One paragraph in the Ricciardi case suggests a final reflection. It insists that the word "maintained" in the congressional grant of concurrent judisdiction is of no practical significance because, in some quarters it has been construed to signify, in legal parlance, the thought comparably expressed by the word "commenced". Perhaps the word is not imperatively convincing; yet, by judicial definition, it does mean more than merely "commenced". Derivatively, of course, it means literally "held in hand"; more liberally, "preserved" or "continued". In popular thinking it enjoys that liberal connotation. And by many adjudicated cases, it is held to signify "begun and carried to effect", "prosecuted to conclusion", "preserved in effect", and the like. Smallwood v. Gallardo, 275 U.S. 56, 48 S. Ct. 23, 72 L. Ed. 152; Moore Ice Cream Co. v. Rose, 289 U.S. 373, 53 S. Ct. 620, 77 L. Ed. 1265; In re Nelson Co., D.C., 294 F. 926; California Savings & Loan Soc. v. Harris, 111 Cal. 133, 43 P. 525; Roullard v. Gray, 38 Cal. App. 79, 175 P. 479; Carson Rand Co. v. Stern, 129 Mo. 381, 31 S.W. 772, 32 L.R.A. 420; Tri-State Amusement Co. v. Forest Park Highlands A. Co., 192 Mo. 404, 90 S.W. 1020, 4 L.R.A.,N.S., 688, 111 Am. St.Rep. 511, 4 Ann.Cas. 808; National Fertilizer Co. v. Fall River Five Cents Savings Bank, 196 Mass. 458, 82 N.E. 671, 14 L.R.A.,N.S., 561, 13 Ann.Cas. 510; Shurtleff v. Redlon, 109 Me. 62, 82 A. 645.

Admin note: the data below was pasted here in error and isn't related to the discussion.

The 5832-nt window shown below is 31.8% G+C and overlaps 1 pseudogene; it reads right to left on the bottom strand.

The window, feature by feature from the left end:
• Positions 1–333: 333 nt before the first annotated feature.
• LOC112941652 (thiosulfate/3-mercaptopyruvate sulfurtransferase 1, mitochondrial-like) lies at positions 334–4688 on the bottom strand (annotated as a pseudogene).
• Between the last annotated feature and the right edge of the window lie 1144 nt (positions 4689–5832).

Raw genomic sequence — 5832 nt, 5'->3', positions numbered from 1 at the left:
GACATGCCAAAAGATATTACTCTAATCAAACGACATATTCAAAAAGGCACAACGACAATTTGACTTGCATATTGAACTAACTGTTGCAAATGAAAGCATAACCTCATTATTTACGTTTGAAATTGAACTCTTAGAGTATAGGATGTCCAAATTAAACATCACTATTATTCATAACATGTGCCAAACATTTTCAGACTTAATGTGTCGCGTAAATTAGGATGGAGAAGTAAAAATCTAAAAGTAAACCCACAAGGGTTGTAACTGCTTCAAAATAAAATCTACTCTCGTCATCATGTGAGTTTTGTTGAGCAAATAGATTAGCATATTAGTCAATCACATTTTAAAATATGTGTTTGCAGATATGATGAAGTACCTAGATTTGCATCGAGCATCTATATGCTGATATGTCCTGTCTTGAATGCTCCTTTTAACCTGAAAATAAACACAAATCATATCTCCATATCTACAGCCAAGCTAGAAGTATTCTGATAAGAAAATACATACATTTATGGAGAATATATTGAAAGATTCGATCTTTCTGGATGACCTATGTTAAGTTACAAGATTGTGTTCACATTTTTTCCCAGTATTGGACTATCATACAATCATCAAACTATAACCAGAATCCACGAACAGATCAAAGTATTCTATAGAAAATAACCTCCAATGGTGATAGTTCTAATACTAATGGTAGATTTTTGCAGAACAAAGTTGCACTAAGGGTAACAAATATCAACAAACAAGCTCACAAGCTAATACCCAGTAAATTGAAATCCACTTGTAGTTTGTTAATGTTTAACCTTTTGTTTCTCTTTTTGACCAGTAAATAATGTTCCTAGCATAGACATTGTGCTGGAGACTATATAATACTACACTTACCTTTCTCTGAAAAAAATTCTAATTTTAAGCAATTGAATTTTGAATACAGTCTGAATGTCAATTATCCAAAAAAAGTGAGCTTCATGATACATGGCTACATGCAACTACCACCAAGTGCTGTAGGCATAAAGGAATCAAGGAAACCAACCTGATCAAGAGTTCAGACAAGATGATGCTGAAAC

This court is satisfied that the legislative purpose, in harmony with the prompting impulse of the Fair Labor Standards Act, was to grant a broad jurisdiction for the enforcement of the obligations imposed under the act, and specifically to vest the plaintiff employee with the election between the available courts. The reasons for that course are manifest. It was and is obvious that, except in very rare group or class actions, the amount of potential recovery under the act will be so small that the aggrieved employee will be tempted to abandon the vindication of his right unless he may institute his suit and prosecute it to effect in a court of his own choice, within his immediate neighborhood, and without burdensome and disproportionate expense both in money and in time. To that end, the court considers that the congress employed apt language, in providing that the suits arising under the law might be "maintained in any court of *456 competent jurisdiction". In that context, "maintained" does, indeed, signify "commenced"; but it also includes within its significance every requisite step in carrying the suit, once commenced, to effect. In employing the term the congress did not intend to do a vain, or a cruelly deceptive thing.